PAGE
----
I have a friend (seriously...) who has been involved in an accident, not their fault apparently (is it ever?)
Their car was a write off, and they have received a letter from the insurance company with an offer of cash for a replacement, and requesting all paperwork be sent to them.
At this point it has transpired that the MOT has expired before the accident.
(1) Can anyone confirm what the conseuquences of this are? My first reaction was "well, you're screwed, as you policy is now invalid."
(2) Will they pay out at all for a replacement now?
(3) If the other driver sues for loss or earnings/whiplash or whatever, will the driver now be liable, assuming no MOT=no insurance at all?
(4) What are the legal consequences? points/fine etc
(5) The accident happened on private property, does this have any effect? there was a low speed limit, obviously exceeded by the other driver, but I don't believe this is enforceable on private land
(6) If it is provable that it was the other drivers fault, does this affect the chances of a payout even with no MOT?
I've given them my views on this, but whats happened has happened, so I'm only really interested in advice that may assist them in what they can expect. I said they should invest in an hour with a solicitor as soon as possible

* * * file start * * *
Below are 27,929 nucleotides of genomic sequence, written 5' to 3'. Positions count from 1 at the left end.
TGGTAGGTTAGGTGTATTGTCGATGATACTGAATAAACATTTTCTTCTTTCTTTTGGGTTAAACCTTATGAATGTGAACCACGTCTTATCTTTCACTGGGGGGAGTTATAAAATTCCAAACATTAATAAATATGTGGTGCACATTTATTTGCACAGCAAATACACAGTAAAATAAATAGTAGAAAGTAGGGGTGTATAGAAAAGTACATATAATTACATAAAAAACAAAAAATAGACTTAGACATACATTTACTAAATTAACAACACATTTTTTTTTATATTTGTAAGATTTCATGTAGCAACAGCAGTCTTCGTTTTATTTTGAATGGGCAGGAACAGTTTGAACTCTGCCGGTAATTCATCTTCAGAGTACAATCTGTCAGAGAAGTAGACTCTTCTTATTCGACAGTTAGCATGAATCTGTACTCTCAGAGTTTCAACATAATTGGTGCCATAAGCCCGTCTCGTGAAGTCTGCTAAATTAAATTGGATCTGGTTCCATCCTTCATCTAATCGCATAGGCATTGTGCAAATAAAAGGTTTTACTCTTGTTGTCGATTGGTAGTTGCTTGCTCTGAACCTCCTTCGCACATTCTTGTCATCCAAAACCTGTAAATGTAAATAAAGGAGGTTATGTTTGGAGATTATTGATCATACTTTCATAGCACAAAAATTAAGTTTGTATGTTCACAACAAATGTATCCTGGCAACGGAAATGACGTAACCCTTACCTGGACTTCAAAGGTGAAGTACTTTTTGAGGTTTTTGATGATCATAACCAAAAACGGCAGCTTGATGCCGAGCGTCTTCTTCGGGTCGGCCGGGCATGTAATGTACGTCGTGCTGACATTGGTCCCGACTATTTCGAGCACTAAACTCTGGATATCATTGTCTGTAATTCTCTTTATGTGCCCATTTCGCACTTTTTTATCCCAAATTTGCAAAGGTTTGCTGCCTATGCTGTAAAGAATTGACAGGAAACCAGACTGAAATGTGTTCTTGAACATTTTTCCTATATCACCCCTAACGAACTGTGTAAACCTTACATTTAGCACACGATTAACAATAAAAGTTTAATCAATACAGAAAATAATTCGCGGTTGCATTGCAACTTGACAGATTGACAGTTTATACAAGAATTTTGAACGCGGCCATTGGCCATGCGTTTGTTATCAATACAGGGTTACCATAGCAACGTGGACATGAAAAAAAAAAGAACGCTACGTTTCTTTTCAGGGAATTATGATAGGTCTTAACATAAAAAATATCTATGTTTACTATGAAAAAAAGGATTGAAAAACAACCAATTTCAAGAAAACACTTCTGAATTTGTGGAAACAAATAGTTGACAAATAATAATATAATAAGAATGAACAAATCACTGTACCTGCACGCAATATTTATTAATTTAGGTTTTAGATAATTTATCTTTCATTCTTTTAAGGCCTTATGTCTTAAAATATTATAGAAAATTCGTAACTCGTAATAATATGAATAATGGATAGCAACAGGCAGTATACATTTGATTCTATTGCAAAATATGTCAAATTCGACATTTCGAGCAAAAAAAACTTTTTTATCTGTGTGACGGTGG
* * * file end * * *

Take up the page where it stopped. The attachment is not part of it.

There is no law that says so, but if the policy says so, then that's the terms of the contract.
One avenue of hope (other than goodwill or oversight), is to claim...
Under the Unfair Contract Terms Act 1977 that that non-negotiable contract term does not satisfy the requirement of reasonableness, because the loss to the insurer was not incurred as a result of the breach, and the penalty for the breach is not in keeping with the nature and severity of the breach.
You need to post the T&C on here to get a better answer.
This has been brought up a few times on here. Some depends on who's insurance is paying out, his or the other party. Also how long ago had it expired.
If nothing else, they will probably try to reduce any payout for not having an MOT.
Thanks for the responses, not quite as black and white as I thought then
I think they are resigned to losing most if not all of the value of the car, so anything there would be a bonus
The other party, who was speeding in a 10 zone (albeit private car park), is starting to talk about loss of earnings, whiplash, the usual, even though they suffered a mere dented front wing, and the other car was written off
I think my friend is now primarily concerned with the possibility they will be responsible for all the usual no-win, no-fee nonsense that tends to follow these sorts of accidents
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